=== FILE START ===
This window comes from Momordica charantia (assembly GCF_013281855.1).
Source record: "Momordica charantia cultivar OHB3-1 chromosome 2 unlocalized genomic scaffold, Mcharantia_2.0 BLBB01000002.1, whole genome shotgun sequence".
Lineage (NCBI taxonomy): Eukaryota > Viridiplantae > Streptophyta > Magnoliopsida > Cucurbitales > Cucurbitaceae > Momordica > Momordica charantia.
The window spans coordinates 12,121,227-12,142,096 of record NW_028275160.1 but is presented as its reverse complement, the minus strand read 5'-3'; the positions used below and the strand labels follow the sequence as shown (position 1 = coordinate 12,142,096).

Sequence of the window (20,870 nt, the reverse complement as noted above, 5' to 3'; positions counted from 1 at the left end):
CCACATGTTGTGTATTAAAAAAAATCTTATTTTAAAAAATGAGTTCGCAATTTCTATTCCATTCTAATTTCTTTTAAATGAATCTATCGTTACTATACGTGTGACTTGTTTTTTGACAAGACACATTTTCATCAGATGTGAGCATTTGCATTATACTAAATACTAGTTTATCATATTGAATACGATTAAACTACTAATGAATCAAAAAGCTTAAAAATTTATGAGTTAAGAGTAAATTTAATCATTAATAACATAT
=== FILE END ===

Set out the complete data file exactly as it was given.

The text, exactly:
This window comes from Momordica charantia (assembly GCF_013281855.1).
Source record: "Momordica charantia cultivar OHB3-1 chromosome 2 unlocalized genomic scaffold, Mcharantia_2.0 BLBB01000002.1, whole genome shotgun sequence".
Lineage (NCBI taxonomy): Eukaryota > Viridiplantae > Streptophyta > Magnoliopsida > Cucurbitales > Cucurbitaceae > Momordica > Momordica charantia.
The window spans coordinates 12,121,227-12,142,096 of record NW_028275160.1 but is presented as its reverse complement, the minus strand read 5'-3'; the positions used below and the strand labels follow the sequence as shown (position 1 = coordinate 12,142,096).

Sequence of the window (20,870 nt, the reverse complement as noted above, 5' to 3'; positions counted from 1 at the left end):
CCACATGTTGTGTATTAAAAAAAATCTTATTTTAAAAAATGAGTTCGCAATTTCTATTCCATTCTAATTTCTTTTAAATGAATCTATCGTTACTATACGTGTGACTTGTTTTTTGACAAGACACATTTTCATCAGATGTGAGCATTTGCATTATACTAAATACTAGTTTATCATATTGAATACGATTAAACTACTAATGAATCAAAAAGCTTAAAAATTTATGAGTTAAGAGTAAATTTAATCATTAATAACATAT